So an absolute tragedy occurred here in the LA area a few days ago. You can go here to read an accounting of the story.
Many people in the community are reacting against the LAPD, saying that they never should have shot the man when he was holding a toddler. While I agree that the final outcome was not the best, I get upset at people who judge the men and women in law enforcement. I have two people very closely related to me who are in law enforcement, so perhaps it strikes a nerve because of that.
For some reason, the people in law enforcement are expected by most of the population to be practically superhuman. They are simply not allowed to make mistakes, and when they do, there is always a cadre of people who are more than ready to shout out how horrible they are. It is so hard for people to imagine the fluidity of a hostage situation, and how easy it is to make the wrong decision. No one is more aware of the stakes of the situation than they are.
I know that I make mistakes practically every day. There are at least two or three situations a day where I look back and think, I could have handled that better. This is just me with a toddler, mind you, mostly just kicking back at home or going to the park. I know when I worked, I definitely made mistakes, and in the heat of the moment I probably made quite the few stupid decisions. Those decisions just didn't happen to be life or death. Few people are willing to put themselves on the line like that.
When you work in law enforcement, you are on constant "watch." You know that just by dint of your uniform and unit that you are a target. You can never let your guard down. When you do, something like this might happen. Try that feeling every day when you go to work, and then living with that for years.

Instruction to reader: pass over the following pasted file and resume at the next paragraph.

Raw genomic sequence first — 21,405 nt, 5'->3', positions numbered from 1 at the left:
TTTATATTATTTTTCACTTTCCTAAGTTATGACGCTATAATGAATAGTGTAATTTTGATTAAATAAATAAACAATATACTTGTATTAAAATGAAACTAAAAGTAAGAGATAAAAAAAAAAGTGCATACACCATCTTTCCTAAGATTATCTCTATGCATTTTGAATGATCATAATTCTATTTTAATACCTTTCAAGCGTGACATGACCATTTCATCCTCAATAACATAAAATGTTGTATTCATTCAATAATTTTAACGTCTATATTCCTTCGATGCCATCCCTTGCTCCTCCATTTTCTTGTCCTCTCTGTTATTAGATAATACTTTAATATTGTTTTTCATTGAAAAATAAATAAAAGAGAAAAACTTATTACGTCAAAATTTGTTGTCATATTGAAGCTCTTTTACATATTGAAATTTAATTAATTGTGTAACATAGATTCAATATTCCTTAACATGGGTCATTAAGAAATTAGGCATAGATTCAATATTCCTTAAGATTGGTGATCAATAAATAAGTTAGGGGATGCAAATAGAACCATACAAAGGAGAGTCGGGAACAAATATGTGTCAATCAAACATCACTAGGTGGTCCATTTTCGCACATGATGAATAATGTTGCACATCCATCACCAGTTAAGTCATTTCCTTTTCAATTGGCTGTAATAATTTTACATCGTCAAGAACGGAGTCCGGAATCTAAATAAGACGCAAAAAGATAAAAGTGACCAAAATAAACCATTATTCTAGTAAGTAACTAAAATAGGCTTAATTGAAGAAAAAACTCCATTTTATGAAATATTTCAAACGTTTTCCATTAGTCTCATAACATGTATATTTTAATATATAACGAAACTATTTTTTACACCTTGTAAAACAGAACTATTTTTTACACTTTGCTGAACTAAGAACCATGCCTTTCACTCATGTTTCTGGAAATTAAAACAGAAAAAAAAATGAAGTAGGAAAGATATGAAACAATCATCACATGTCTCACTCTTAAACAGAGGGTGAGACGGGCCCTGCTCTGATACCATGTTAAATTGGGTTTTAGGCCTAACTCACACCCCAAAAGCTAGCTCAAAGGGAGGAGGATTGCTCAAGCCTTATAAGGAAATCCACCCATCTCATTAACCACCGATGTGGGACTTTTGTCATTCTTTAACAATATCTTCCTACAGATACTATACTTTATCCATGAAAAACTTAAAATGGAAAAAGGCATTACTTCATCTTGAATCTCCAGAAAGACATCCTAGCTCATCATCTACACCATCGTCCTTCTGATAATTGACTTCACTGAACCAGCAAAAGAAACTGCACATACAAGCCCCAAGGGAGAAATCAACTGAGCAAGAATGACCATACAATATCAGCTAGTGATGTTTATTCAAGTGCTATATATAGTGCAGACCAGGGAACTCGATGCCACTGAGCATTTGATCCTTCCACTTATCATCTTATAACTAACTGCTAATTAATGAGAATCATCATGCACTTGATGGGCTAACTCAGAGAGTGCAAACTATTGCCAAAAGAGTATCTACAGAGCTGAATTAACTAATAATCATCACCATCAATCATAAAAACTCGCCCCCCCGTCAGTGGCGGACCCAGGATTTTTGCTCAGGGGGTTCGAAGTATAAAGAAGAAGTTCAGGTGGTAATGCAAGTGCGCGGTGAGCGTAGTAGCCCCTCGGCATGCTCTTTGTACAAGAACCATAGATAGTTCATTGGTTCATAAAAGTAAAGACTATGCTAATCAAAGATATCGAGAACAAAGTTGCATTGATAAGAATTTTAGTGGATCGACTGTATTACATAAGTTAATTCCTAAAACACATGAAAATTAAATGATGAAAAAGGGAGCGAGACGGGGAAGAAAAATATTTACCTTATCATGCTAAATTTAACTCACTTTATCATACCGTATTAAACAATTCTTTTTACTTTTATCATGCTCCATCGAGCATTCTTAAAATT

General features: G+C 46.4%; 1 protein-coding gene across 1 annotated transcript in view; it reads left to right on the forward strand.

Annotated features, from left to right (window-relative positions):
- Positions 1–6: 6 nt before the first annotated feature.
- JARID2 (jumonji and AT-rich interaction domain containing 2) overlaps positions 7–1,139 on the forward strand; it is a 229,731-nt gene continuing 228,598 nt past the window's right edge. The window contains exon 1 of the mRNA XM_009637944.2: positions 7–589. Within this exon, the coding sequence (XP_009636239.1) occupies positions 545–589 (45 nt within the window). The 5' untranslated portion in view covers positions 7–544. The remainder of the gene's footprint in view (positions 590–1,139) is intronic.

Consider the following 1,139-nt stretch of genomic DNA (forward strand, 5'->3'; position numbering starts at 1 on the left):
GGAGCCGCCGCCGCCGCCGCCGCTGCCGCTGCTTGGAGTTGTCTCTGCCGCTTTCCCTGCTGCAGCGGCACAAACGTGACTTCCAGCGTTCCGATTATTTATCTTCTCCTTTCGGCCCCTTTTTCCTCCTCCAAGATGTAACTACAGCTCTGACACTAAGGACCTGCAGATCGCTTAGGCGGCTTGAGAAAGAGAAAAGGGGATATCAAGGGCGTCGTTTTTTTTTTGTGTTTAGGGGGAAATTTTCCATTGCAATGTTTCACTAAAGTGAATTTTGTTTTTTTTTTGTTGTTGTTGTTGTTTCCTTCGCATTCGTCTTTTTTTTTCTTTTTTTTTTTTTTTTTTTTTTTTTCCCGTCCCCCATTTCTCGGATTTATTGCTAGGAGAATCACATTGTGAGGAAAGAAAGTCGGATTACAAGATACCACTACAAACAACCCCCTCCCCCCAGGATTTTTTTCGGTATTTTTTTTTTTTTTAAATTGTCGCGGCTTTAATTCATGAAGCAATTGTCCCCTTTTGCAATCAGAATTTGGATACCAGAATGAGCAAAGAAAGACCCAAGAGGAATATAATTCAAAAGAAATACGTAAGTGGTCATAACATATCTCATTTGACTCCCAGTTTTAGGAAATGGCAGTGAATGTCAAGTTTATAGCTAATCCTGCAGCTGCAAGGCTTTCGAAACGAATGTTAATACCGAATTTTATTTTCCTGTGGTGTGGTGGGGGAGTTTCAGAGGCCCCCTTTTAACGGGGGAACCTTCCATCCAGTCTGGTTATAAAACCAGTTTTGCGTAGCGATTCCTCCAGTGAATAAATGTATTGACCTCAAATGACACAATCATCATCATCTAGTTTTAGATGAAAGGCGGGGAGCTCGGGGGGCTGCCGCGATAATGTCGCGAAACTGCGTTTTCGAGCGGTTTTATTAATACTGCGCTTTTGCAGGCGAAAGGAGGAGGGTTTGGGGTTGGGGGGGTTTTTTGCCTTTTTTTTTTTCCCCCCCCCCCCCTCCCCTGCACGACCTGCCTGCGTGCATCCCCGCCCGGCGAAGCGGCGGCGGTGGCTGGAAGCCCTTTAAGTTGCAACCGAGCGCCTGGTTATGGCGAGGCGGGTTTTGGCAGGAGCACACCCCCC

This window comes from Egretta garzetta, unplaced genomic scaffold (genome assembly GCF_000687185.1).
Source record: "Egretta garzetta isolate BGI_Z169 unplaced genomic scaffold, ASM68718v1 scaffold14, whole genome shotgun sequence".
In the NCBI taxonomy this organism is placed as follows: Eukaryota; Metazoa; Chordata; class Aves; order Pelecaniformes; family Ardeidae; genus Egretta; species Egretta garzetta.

When in law enforcement, you often deal with the dregs of society on a regular basis. Drug dealers, wife beaters, theives, assaulters, gang members, liars, druggies, deadbeats, you name it. Try dealing with that every day and see how long you can maintain a happy-go-lucky attitude. Yet, for some odd reason, we expect police officers to be social workers as well as enforcers of the law. They are supposed to deal with every single person with sensitivity and kid gloves. I have seen librarians treat members of the public very rudely, but rarely does anyone call the city or the county to report it. But when they feel a police officer has looked at them the wrong way, they feel completely justified in lodging a formal complaint.
Rarely are people happy to see someone in law enforcement. Oh, perhaps if they have helped to find a missing person or something similar, a grateful response is given. Most of the time, though, they are faced with a resentful person who wishes that they would just go away. Unlike firemen, who have a glamorous job in comparison, no one cheers for them when they ride down the street. But it is little known that most often, police are the first responders to a fire or car accident.
It is so easy to blame law enforcement when something goes wrong. It seems to me that often, personal responsibilty from the other party is completely overlooked. Yes, a person can make a mistake. But when you keep making one bad choice after another, when does it become your fault and not someone else's? I think that if you choose multiple times to disobey the law, you should be prepared to take the consequences.
I feel for the family of the little girl, it is very sad that she is no longer with them. She, unfortunately, had no choices. But my heart also goes out to the officer who shot her, as well as their family. I can gaurantee you that he/she did not arrive at work with the expectation that they would shoot a toddler in the head. But that is part of the job, to be faced with situations such as that one. And yet they still show up every day. That person is absolutely grieving about the unnecessary loss of life. Until we ourselves are willing to don the uniform and the gun, I feel that we should suspend our judgement until we know all the facts.
Addendum- Hubba-hubba pointed out that an officer was shot by the suspect in this situation, and nobody seems to particularly care.